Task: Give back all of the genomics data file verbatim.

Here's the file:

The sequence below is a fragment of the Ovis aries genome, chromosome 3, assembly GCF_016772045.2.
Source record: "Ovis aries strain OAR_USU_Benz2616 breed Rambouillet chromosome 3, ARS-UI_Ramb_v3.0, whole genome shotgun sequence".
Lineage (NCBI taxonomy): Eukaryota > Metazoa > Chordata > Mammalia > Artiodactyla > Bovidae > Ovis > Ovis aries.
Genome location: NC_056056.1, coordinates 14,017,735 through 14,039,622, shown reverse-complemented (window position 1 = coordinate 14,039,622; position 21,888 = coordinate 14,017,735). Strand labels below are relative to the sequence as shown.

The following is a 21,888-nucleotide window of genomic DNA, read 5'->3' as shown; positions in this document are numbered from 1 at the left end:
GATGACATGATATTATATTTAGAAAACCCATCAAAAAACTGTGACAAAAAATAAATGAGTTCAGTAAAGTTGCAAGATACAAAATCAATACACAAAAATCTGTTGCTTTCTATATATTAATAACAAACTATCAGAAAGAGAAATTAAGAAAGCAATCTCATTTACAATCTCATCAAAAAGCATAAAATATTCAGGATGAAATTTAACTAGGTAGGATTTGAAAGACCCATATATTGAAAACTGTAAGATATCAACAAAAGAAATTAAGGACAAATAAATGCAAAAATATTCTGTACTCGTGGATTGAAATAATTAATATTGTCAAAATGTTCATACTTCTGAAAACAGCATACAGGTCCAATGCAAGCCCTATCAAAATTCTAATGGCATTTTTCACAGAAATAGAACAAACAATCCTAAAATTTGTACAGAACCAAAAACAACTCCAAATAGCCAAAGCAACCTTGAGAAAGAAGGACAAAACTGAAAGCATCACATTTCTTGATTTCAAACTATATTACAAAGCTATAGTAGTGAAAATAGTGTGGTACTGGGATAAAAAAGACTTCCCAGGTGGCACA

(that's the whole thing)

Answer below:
The sequence below is a fragment of the Ovis aries genome, chromosome 3, assembly GCF_016772045.2.
Source record: "Ovis aries strain OAR_USU_Benz2616 breed Rambouillet chromosome 3, ARS-UI_Ramb_v3.0, whole genome shotgun sequence".
Lineage (NCBI taxonomy): Eukaryota > Metazoa > Chordata > Mammalia > Artiodactyla > Bovidae > Ovis > Ovis aries.
Genome location: NC_056056.1, coordinates 14,017,735 through 14,039,622, shown reverse-complemented (window position 1 = coordinate 14,039,622; position 21,888 = coordinate 14,017,735). Strand labels below are relative to the sequence as shown.

The following is a 21,888-nucleotide window of genomic DNA, read 5'->3' as shown; positions in this document are numbered from 1 at the left end:
GATGACATGATATTATATTTAGAAAACCCATCAAAAAACTGTGACAAAAAATAAATGAGTTCAGTAAAGTTGCAAGATACAAAATCAATACACAAAAATCTGTTGCTTTCTATATATTAATAACAAACTATCAGAAAGAGAAATTAAGAAAGCAATCTCATTTACAATCTCATCAAAAAGCATAAAATATTCAGGATGAAATTTAACTAGGTAGGATTTGAAAGACCCATATATTGAAAACTGTAAGATATCAACAAAAGAAATTAAGGACAAATAAATGCAAAAATATTCTGTACTCGTGGATTGAAATAATTAATATTGTCAAAATGTTCATACTTCTGAAAACAGCATACAGGTCCAATGCAAGCCCTATCAAAATTCTAATGGCATTTTTCACAGAAATAGAACAAACAATCCTAAAATTTGTACAGAACCAAAAACAACTCCAAATAGCCAAAGCAACCTTGAGAAAGAAGGACAAAACTGAAAGCATCACATTTCTTGATTTCAAACTATATTACAAAGCTATAGTAGTGAAAATAGTGTGGTACTGGGATAAAAAAGACTTCCCAGGTGGCACA